Vimeo is a source of 1080P amateur videos. One of the reasons 1080P isn't available from Netflix is the huge amounts of data required. It would be impossible with most wifi connections causing constant rebuffering to try to keep up. I do love my Roku XDS though because there are lots of channels to choose from. It's up to 98 already and more are on the way.

Mark W. Kaelin
Mark W. Kaelin

Have you taken the plunge into streaming media? Are you using a dedicated box/gadget? Which one and how do you like it?


The availability of streamed content has been limited in Canada, so I was looking at the Popcorn Hour due to the range of supported file formats and the user community. I currently use a PS3 with PS3 Media Player software running on an Windows XP system, but that's more for the tech savy. Netflix is available in Canada now on the PS3, but I have yet to subscribe. What the PS3 lacks is a nice interface for organizing your contact. All you are really presented with is a folder and file list. The Popcorn Hour has some very nice customizable interfaces that display cover art and can contain complete descriptions pulled from the internet. The biggest obstacle I face is bandwidth limitations. I'm near the max distance for DSL service, so I'll never be able to stream HD video live. That's why I opt to download content and use a file server. Another issue is video quality. Streamed media is so highly compressed that there are always video artifacts. Didn't we all get HD TVs for a better picture? And lastly, there is the issue of bandwidth caps. I'm still on DSL because I have a grandfathered unlimited plan which is no longer available. The 2 major providers have placed caps on all of their current offerings and are in the process of squashing the small ISP companies that lease their lines and still offer unlimited service. The old unlimited plans like mine are slowing being priced into oblivion as they jack up the rates every year. I've been monitoring my bandwidth usage and I'm already above the caps most months, and we still use basic cable for much of our TV viewing. If we were to switch completely to Internet content, the surcharges for exceeding the bandwidth caps would severely impact the cost. I love these little media server devices, but under the current model for Internet service in Canada I don't see how streaming media will be affordable beyond just occasional use.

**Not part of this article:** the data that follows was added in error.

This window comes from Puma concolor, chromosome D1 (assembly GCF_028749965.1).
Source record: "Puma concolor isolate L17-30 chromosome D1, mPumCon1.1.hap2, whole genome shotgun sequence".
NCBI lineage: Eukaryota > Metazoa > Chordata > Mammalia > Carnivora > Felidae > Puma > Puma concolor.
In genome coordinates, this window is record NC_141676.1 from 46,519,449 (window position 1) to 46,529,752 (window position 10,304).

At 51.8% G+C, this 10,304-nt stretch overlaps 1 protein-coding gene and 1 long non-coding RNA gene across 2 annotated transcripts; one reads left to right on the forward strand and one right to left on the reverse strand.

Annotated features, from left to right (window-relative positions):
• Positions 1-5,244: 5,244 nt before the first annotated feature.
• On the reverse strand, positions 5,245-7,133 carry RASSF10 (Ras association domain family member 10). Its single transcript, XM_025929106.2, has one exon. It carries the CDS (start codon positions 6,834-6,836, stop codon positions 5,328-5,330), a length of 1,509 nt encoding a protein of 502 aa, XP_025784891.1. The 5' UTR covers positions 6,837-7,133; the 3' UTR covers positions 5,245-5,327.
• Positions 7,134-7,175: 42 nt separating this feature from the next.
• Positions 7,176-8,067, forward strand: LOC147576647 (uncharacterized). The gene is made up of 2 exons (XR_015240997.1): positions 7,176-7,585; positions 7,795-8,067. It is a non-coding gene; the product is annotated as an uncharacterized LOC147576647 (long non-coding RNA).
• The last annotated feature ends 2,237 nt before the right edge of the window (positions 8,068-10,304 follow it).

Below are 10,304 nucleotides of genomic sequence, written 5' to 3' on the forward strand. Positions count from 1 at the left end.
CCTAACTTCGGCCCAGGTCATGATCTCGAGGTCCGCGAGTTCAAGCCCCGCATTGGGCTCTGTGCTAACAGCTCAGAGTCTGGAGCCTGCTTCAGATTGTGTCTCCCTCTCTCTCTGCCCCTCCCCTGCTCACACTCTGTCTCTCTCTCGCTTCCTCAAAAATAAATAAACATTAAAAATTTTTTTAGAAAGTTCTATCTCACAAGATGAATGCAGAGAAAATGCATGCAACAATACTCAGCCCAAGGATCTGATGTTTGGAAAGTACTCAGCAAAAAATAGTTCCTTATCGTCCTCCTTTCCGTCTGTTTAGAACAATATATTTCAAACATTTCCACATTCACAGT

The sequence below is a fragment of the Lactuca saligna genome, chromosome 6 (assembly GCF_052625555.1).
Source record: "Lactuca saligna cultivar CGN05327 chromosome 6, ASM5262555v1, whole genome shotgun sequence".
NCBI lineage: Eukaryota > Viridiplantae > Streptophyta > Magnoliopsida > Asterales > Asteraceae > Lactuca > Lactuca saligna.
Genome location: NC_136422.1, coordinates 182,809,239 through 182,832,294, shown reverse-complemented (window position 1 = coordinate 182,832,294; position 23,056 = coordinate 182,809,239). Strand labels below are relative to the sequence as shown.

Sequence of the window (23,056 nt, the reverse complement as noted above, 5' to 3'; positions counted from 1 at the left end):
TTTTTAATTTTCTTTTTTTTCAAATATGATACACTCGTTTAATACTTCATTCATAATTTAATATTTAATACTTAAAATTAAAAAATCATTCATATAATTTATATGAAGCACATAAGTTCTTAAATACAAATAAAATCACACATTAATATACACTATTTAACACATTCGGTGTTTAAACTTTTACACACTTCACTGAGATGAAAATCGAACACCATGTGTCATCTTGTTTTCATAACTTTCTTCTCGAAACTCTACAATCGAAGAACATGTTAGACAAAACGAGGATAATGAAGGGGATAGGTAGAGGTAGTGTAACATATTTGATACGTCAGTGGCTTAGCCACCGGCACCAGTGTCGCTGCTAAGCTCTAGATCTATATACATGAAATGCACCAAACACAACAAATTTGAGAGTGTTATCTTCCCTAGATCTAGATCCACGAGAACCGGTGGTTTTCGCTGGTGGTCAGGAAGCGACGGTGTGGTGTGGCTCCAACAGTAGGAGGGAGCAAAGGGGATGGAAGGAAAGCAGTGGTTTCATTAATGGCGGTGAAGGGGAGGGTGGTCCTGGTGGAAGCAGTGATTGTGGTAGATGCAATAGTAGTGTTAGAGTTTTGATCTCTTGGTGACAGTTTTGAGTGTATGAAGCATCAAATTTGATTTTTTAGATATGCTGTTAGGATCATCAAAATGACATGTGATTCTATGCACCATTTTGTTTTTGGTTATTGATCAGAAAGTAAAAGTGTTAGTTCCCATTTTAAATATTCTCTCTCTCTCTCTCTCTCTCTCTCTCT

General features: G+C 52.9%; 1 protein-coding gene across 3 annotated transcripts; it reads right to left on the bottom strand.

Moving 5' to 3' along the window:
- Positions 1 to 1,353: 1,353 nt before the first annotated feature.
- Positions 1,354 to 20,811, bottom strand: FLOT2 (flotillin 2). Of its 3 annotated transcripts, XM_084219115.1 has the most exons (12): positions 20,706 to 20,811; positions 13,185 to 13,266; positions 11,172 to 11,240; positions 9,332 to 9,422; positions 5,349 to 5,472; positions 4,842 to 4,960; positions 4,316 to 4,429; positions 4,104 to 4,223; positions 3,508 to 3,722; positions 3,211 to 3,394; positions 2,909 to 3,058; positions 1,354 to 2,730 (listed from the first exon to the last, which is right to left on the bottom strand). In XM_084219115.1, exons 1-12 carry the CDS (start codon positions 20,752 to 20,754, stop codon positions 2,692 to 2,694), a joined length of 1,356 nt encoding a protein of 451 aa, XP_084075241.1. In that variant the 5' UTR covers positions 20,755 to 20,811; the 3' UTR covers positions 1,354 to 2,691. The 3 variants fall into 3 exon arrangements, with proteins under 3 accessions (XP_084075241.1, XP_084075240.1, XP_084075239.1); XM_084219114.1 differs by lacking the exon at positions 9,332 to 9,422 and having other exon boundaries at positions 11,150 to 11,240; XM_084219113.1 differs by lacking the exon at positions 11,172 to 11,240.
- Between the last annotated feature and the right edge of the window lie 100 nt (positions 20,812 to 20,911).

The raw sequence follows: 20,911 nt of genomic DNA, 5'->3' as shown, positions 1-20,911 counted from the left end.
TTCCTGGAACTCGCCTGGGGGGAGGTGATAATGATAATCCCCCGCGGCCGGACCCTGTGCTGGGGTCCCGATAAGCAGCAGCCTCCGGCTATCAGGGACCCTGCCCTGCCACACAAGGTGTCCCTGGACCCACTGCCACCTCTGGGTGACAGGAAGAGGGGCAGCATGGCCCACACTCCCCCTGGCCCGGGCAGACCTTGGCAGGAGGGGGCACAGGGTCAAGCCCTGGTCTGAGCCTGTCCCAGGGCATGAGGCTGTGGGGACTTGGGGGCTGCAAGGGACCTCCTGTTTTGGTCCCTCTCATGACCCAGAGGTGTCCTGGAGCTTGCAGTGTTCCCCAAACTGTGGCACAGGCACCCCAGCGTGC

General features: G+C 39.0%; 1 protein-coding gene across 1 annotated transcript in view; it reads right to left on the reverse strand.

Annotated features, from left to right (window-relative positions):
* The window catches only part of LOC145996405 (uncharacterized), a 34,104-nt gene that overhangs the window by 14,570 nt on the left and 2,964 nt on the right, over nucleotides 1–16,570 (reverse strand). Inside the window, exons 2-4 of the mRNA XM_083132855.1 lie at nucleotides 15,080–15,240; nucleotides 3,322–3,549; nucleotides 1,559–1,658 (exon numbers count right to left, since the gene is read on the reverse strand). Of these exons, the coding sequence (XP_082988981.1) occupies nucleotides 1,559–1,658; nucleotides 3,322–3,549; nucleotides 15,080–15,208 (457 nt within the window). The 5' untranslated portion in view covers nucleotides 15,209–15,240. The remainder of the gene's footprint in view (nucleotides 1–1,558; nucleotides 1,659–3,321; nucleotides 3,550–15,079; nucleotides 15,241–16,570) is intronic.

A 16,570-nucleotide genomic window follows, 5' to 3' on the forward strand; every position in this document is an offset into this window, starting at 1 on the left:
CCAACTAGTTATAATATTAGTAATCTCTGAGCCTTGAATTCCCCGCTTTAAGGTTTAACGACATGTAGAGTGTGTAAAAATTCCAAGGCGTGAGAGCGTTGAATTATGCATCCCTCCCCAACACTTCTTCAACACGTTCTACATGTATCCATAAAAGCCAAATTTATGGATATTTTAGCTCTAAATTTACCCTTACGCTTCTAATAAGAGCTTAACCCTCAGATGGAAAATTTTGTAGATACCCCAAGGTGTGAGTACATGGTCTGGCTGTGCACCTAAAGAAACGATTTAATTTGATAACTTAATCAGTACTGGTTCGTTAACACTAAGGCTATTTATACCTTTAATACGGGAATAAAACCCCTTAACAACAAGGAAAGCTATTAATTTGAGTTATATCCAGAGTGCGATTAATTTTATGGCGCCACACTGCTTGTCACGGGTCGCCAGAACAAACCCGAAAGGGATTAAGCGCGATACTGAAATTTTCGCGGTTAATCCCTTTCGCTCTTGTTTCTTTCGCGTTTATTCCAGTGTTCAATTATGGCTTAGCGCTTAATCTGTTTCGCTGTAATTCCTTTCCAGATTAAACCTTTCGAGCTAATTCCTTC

Simple to setup and easy to move around the house. Quality of streaming is great. Small issue is that adding some channels requires retrieving setup keys from websites and then entering them into the Roku player. Prior to the Roku I used the xbox 360... until the video died on it. Xbox beats the Roku for seamless integration with other PC devices. Roku beats the Xbox for compactness and transportability.


I have tried two of these devices, one was the Patriot Box Office and the other was The Seagate FreeAgent Goflex Media Player. Both were around $99. The Patriot was over a year ago, and while it was flexible with the media types it played, and had great reviews on Newegg, it did not play Netflix. At that time the only one was the ROKU. you could install a hard disk in it too. I returned it after a month. I also recently tried the Seagate and my experience was terrible, it did support Netflix BUT it did weird things like it would not show any movies in my queue when the queu was large (like 20 movies) It crashed often and was so slow I never did get a movie to play on Netflix. So instead of opting for a dedicated DVD/Blu-Ray Player with Netflix and media player integrated, or something like the more expensive Popcorn Time (which I hear is great) I decided to get an Acer AR3610 PC, While a little more expensive than the dedicated Media Player, I have full PC, 6 USB ports, HDMI, eSata connector, SD Card Slot and a VESA mount that mounts it on the back of the TV. I can also add an external Blu-Ray player of my choice. It is a far superior solution for the tech - but getting it setup for 'non-tech savvy' people in my family is more of a challenge. It came with Windows7 x64 and I automated a lot of it and use a wireless remote and now everyone loves it.